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Local and international activists march inside a conferences center  to demand urgent action to address climate change at the U.N. climate talks in Doha, Qatar, Friday, Dec.7, 2012. (AP Photo/Osama Faisal) Local and international activists march inside a conferences center to demand urgent action to address climate change at the U.N. climate talks in Doha, Qatar, Friday, Dec.7, 2012. (AP Photo/Osama Faisal)  

Scientists warn of rising CO2 concentrations, despite stabilizing global temperatures

Scientists at the U.S. government’s Earth Systems Research laboratory in Hawaii reported Monday that the concentration of carbon dioxide could pass 400 parts per million for the first time in the next few days.

These warnings, however, come amid reports that global temperatures have been leveling for the past fifteen years.

“I wish it weren’t true but it looks like the world is going to blow through the 400ppm level without losing a beat. At this pace we’ll hit 450ppm within a few decades,” said Ralph Keeling, a geologist with the Scripps Institution of Oceanography. Scripps operates the Mauna Loa station which is located over 11,000 feet high and far away from major pollution sources.

The carbon dioxide concentration reached 399.72 parts per million, the Guardian reported Monday, and will likely pass the “symbolically important” 400 ppm in the next few days.

“The 400ppm threshold is a sobering milestone, and should serve as a wake up call for all of us to support clean energy technology and reduce emissions of greenhouse gases, before it’s too late for our children and grandchildren,” said Tim Lueker, an oceanographer and carbon cycle researcher with Scripps CO2 Group.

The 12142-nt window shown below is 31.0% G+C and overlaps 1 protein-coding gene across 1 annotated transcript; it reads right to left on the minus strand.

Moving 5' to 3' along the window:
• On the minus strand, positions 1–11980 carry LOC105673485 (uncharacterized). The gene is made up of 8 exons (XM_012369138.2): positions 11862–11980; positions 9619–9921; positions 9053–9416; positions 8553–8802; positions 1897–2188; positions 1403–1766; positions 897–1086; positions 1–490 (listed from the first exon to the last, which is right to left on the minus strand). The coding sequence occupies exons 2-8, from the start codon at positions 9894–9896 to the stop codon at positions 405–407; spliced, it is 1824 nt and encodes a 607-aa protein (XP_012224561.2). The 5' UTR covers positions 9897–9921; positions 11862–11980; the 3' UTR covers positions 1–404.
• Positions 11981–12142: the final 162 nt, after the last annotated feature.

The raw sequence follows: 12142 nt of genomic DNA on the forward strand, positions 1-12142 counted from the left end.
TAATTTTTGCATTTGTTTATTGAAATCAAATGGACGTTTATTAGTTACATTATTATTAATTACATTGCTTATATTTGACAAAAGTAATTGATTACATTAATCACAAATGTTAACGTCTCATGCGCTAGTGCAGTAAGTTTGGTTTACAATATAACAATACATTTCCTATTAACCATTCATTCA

But global air temperatures at the earth’s surface have been flat for the last ten years amid rapidly rising greenhouse gas emissions, according to recent reports.

“The world added roughly 100 billion tonnes of carbon to the atmosphere between 2000 and 2010,” The Economist reported last month. “That is about a quarter of all the CO2 put there by humanity since 1750. And yet, as James Hansen, the head of NASA’s Goddard Institute for Space Studies, observes, ‘the five-year mean global temperature has been flat for a decade.’”

Recent research out of Norway undercut global warming projections made by the United Nations’ climate change authority. In 2007, the UN estimated that global temperatures could rise 3 degrees Celsius by 2050, if worldwide carbon dioxide levels doubled. Researchers from Norway used post-2000 temperatures and found that global temperatures may rise only 1.9 degrees Celsius.

“The Earth’s mean temperature rose sharply during the 1990s,” said Terje Berntsen, a professor at the University of Oslo who worked on the study. “This may have caused us to overestimate climate sensitivity.”

Climate scientists have also been lowering their warming projections since the UN’s 2007 estimate.

“Forecasts for the 21st century that were made in the late 1990s had better be revised downward because it’s very clear that we are going to go pretty close to a quarter of a century, at least, without a warming trend,” said Pat Michaels, director of the Center for the Study of Science at the Cato Institute.

Michaels produced a partial list of the studies in a Washington Times op-ed:

“Richard Lindzen gives a range of 0.6 to 1.0 C (Asia-Pacific Journal of Atmospheric Sciences, 2011); Andreas Schmittner, 1.4 to 2.8 C (Science, 2011); James Annan, using two techniques, 1.2 to 3.6 C and 1.3 to 4.2 C (Climatic Change, 2011); J.H. van Hateren, 1.5 to 2.5 C (Climate Dynamics, 2012); Michael Ring, 1.5 to 2.0 C (Atmospheric and Climate Sciences, 2012); and Julia Hargreaves, including cooling from dust, 0.2 to 4.0 C and 0.8 to 3.6 C (Geophysical Research Letters, 2012).”

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